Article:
Thomas Redmond

Former Anne Arundel County Councilman Thomas Redmond of Pasadena was another target of County Executive John R. Leopold's dossiers. <br><br>
Redmond, reached in Florida, was surprised to hear he had been the subject of political research.<br><br>

"Wow," said Redmond, a Republican and retired business owner. "I didn't know he considered me a political enemy. It's surprising. I don't know what to say right now." <br><br>

The Anne Arundel County Police Department acknowledged on March 14 that a statewide police criminal records database was accessed in order for Leopold to investigate political opponents. The department's "partial response" to a public information request said that the county was withholding records from the Maryland Criminal Justice Information System -- the statewide police database -- on Redmond. <br><br>
The police response was signed by Lt. James Scott Davis, commander of the Office of Professional Standards, who noted that the information kept on Redmond had been provided to the Maryland state prosecutor. It said state law "restricts the dissemination of criminal history record information." It was unclear what information was accessed from the police database, and Redmond said he didn't know what it could have been. <br><br>

The file on Redmond also includes a missing persons flier on his sister-in-law, Betty Irene Redmond, who went missing in 1976 from Pasadena and has never been found. A note attached to the flier says "Missing person. Copy to JRL 10/15/08." <br><br>

The file also includes publicly accessible court information on Redmond's 2004 divorce, as well as a biography from his campaign website, and several bankruptcy filings and civil cases against his business entities. <br><br>

Redmond said he worked in a campaign against Leopold in 1990 when the then-delegate ran unsuccessfully for the state Senate. <br><br>

"He was actually my delegate. I didn't agree with him on a lot of things," said Redmond, who was a Democrat while on the council from 1994 to 1998. "I didn't know that was enough to open a political file on me. I vigorously campaigned against him. I guess he never forgave me. It's a little mind-boggling."

( Handout / August 21, 2002 )

Former Anne Arundel County Councilman Thomas Redmond of Pasadena was another target of County Executive John R. Leopold's dossiers.

Redmond, reached in Florida, was surprised to hear he had been the subject of political research.

"Wow," said Redmond, a Republican and retired business owner. "I didn't know he considered me a political enemy. It's surprising. I don't know what to say right now."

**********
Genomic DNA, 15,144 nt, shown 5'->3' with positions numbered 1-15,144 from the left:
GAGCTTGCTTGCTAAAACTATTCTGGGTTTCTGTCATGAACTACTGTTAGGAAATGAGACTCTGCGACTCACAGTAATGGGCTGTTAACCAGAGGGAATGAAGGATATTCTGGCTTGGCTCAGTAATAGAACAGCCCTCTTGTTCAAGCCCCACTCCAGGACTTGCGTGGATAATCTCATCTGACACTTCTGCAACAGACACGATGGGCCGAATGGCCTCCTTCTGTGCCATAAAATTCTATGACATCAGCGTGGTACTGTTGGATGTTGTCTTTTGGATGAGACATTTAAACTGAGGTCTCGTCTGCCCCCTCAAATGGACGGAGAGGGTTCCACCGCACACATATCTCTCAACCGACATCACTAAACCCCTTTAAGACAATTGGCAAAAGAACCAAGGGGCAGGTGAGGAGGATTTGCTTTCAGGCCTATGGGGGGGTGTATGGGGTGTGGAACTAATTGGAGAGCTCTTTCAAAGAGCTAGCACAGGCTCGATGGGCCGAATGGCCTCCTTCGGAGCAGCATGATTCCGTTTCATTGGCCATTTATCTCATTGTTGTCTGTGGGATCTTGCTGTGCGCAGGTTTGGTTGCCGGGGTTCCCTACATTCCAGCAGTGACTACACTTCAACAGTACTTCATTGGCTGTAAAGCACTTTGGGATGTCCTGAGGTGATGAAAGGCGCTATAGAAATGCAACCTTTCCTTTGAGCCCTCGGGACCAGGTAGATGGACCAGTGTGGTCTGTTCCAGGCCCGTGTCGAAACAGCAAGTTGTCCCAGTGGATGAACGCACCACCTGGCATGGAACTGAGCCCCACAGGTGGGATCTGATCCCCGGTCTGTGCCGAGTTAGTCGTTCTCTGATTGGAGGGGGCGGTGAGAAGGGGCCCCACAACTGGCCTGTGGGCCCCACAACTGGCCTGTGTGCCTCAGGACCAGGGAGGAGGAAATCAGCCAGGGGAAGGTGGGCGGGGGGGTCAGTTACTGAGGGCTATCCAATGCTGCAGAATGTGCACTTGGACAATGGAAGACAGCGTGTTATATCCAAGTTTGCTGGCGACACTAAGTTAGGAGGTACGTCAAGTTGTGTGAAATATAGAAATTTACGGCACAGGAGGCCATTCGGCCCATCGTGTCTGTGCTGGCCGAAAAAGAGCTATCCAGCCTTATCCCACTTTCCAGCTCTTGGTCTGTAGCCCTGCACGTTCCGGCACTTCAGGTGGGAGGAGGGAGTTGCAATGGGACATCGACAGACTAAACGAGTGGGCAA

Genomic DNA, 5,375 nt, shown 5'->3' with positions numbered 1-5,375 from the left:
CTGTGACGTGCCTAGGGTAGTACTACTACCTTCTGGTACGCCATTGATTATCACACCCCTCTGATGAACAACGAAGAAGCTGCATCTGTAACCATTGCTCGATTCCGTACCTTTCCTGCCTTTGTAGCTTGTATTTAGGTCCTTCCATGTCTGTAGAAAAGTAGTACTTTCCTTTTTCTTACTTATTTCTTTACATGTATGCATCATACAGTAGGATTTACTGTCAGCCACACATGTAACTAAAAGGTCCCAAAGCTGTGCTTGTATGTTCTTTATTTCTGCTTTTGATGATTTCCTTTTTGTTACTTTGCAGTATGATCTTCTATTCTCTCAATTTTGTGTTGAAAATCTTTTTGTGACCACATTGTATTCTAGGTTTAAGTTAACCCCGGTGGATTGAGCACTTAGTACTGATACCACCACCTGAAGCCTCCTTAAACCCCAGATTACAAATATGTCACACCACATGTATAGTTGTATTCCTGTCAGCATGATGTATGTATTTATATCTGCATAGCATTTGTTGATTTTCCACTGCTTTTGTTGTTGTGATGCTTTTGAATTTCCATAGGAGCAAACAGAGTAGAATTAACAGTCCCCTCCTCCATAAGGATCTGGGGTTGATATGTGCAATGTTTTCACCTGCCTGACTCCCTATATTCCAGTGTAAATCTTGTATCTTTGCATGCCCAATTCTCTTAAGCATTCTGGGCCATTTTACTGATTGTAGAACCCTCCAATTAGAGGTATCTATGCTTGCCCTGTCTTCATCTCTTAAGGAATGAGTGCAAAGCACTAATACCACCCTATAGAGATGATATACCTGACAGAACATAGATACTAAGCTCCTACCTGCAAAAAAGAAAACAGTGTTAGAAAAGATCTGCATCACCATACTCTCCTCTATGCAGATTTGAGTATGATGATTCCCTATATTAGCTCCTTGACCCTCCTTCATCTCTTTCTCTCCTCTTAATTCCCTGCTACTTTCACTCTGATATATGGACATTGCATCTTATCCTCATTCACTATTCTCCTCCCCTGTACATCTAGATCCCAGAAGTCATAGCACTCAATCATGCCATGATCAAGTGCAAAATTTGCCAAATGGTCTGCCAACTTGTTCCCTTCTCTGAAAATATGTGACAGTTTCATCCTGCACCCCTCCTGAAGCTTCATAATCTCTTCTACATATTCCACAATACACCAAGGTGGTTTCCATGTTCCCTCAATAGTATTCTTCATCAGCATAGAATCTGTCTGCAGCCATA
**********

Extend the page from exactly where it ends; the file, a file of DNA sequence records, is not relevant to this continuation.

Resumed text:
The Anne Arundel County Police Department acknowledged on March 14 that a statewide police criminal records database was accessed in order for Leopold to investigate political opponents. The department's "partial response" to a public information request said that the county was withholding records from the Maryland Criminal Justice Information System -- the statewide police database -- on Redmond.

The police response was signed by Lt. James Scott Davis, commander of the Office of Professional Standards, who noted that the information kept on Redmond had been provided to the Maryland state prosecutor. It said state law "restricts the dissemination of criminal history record information." It was unclear what information was accessed from the police database, and Redmond said he didn't know what it could have been.

The file on Redmond also includes a missing persons flier on his sister-in-law, Betty Irene Redmond, who went missing in 1976 from Pasadena and has never been found. A note attached to the flier says "Missing person. Copy to JRL 10/15/08."

The file also includes publicly accessible court information on Redmond's 2004 divorce, as well as a biography from his campaign website, and several bankruptcy filings and civil cases against his business entities.

Redmond said he worked in a campaign against Leopold in 1990 when the then-delegate ran unsuccessfully for the state Senate.

"He was actually my delegate. I didn't agree with him on a lot of things," said Redmond, who was a Democrat while on the council from 1994 to 1998. "I didn't know that was enough to open a political file on me. I vigorously campaigned against him. I guess he never forgave me. It's a little mind-boggling."

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